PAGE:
Cover Image
close this bookAgricultural Expansion and Pioneer Settlements in the Humid Tropics (UNU, 1988, 305 pages)
close this folder11. Ex-military settlements in Indonesia and the emergence of social differentiation in frontier areas
View the document(introductory text...)
View the documentInitial efforts
View the documentEarly settlement pattern
View the documentThe Sapta Marga concept applied
View the documentTowards integration
View the documentConcluding remarks
View the documentReferences

(introductory text...)

Initial efforts
Early settlement pattern
The Sapta Marga concept applied
Towards integration
Concluding remarks
References

Sediono M. P. Tjondronegoro

Forms of military settlement have not been widely described in Indonesia, but the phenomenon itself dates back from the early days of the Republic, shortly after the proclamation of its independence from the Dutch. A comprehensive account of transmigration in Indonesia such as that by Hardjono (1977) in a book published under the same title does not mention the existence of settlements inhabited by ax-military servicemen.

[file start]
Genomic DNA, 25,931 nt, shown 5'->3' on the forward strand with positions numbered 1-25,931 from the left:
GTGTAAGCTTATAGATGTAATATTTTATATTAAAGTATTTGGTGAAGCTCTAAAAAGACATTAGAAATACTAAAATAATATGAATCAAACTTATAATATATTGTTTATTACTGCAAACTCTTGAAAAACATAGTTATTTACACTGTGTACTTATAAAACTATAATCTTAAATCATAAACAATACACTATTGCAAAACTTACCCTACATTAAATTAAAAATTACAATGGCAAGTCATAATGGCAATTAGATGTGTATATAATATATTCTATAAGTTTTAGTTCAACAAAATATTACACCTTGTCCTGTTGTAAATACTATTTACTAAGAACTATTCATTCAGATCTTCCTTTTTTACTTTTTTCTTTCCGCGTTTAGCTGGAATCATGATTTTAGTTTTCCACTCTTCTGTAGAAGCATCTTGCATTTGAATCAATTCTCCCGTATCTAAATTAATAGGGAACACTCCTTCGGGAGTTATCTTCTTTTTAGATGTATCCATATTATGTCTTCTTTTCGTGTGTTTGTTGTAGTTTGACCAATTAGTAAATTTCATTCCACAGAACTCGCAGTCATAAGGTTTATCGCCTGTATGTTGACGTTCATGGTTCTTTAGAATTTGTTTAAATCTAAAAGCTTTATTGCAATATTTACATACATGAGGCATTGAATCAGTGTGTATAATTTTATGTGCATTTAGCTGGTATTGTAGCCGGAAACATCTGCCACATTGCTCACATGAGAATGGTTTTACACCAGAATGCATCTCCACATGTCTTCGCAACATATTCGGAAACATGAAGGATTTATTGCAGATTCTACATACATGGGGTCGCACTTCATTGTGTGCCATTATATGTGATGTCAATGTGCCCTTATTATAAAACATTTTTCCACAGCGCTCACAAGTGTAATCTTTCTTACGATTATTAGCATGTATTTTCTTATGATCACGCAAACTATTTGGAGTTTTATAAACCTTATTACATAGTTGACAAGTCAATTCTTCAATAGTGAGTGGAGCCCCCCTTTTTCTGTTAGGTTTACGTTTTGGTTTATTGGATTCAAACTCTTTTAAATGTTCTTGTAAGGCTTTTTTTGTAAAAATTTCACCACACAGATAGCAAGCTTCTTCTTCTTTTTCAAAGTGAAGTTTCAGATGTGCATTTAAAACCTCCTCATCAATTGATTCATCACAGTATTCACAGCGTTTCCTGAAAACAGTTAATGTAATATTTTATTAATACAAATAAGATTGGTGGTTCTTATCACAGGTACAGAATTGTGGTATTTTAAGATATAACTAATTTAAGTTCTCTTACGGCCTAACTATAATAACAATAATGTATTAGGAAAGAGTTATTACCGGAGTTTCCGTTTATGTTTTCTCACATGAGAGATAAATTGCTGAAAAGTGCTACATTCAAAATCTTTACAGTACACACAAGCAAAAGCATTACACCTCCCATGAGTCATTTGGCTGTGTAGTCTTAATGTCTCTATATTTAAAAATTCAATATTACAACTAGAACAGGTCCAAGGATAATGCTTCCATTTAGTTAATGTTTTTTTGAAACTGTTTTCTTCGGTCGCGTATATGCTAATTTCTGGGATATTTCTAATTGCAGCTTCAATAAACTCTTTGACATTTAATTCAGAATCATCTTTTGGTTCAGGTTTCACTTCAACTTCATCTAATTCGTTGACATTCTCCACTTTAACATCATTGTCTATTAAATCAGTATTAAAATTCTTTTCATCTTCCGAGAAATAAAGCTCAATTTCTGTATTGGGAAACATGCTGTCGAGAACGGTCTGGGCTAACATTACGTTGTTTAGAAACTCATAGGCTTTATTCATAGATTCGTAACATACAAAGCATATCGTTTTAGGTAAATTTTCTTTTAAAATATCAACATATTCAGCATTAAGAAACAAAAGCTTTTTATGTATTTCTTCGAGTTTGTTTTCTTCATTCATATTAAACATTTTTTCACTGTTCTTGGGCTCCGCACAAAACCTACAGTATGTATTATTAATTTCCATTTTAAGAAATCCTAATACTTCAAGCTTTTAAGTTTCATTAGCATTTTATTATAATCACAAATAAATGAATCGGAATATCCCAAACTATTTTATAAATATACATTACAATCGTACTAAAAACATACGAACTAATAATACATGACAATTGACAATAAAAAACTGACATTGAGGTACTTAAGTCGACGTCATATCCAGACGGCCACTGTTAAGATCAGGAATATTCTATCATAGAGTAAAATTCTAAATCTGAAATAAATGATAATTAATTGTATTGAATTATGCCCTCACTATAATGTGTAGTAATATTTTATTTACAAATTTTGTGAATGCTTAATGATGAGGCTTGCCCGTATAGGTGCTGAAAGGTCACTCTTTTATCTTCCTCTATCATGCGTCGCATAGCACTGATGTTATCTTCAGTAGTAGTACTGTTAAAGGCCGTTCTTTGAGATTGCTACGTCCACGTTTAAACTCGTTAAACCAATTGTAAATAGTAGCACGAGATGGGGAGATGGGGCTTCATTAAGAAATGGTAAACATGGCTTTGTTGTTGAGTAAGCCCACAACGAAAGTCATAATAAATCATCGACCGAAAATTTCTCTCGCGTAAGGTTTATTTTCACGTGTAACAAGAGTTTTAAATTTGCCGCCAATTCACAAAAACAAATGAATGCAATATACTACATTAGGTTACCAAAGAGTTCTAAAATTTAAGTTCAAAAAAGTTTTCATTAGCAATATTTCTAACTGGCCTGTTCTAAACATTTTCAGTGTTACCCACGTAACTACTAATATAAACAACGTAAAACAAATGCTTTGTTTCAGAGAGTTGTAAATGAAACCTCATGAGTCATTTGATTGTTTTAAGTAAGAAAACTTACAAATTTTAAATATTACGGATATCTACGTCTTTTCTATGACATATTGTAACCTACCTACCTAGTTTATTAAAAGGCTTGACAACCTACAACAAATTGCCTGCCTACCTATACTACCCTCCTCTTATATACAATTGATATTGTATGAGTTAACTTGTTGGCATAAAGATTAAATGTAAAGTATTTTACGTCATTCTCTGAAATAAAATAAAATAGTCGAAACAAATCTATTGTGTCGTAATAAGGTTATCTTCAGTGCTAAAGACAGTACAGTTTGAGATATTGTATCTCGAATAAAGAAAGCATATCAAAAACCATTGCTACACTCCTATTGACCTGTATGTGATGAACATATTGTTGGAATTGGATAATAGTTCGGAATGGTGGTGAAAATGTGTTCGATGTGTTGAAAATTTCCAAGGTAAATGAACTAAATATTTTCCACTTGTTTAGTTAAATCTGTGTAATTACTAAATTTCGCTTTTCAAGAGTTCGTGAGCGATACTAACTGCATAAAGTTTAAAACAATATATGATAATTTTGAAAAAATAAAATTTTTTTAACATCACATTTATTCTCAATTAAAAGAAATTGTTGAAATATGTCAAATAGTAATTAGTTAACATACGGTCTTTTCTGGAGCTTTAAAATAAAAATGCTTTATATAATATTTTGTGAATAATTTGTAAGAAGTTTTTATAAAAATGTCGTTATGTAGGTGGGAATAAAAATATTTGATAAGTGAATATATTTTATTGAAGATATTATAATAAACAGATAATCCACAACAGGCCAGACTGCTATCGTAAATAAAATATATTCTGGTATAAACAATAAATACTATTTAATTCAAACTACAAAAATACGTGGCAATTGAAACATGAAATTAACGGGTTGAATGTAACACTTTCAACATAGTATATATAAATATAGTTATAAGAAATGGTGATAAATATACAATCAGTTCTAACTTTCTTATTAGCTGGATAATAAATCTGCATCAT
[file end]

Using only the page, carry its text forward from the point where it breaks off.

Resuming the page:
Its history, though shorter than that of general resettlement (more often referred to as transmigration), covers more than a quarter of a century. It does not comprise the placement of military units to establish a garrison, but, as we shall see later, the Sapta Marga village performs the function of both military control over an area and of economic development.

The integration of military units in rural villages had already begun in the days of guerilla warfare, when army personnel disguised as ordinary farmers lived among the rural population (Nasution 1974). After the period of "physical revolution" (1950), the return to normal civilian life brought about the first experiences in returning former fighting men to villages. The move was an effort to demobilize army contingents and return the men to their previous occupations, which, for most, was that of farmer.

In a later development, when dissident movements formed in opposition to the central and legal government (1950s-1960s), new forms of military settlements emerged and eventually, to re-establish control over regained territories, Sapta Marga villages were created; again, with the dual purpose of military supervision and farming.

Later, in the 1970s there was a return to more integrated settlements of military and civilian migrants in one village, although preference was shown for forming separate compounds within a settlement.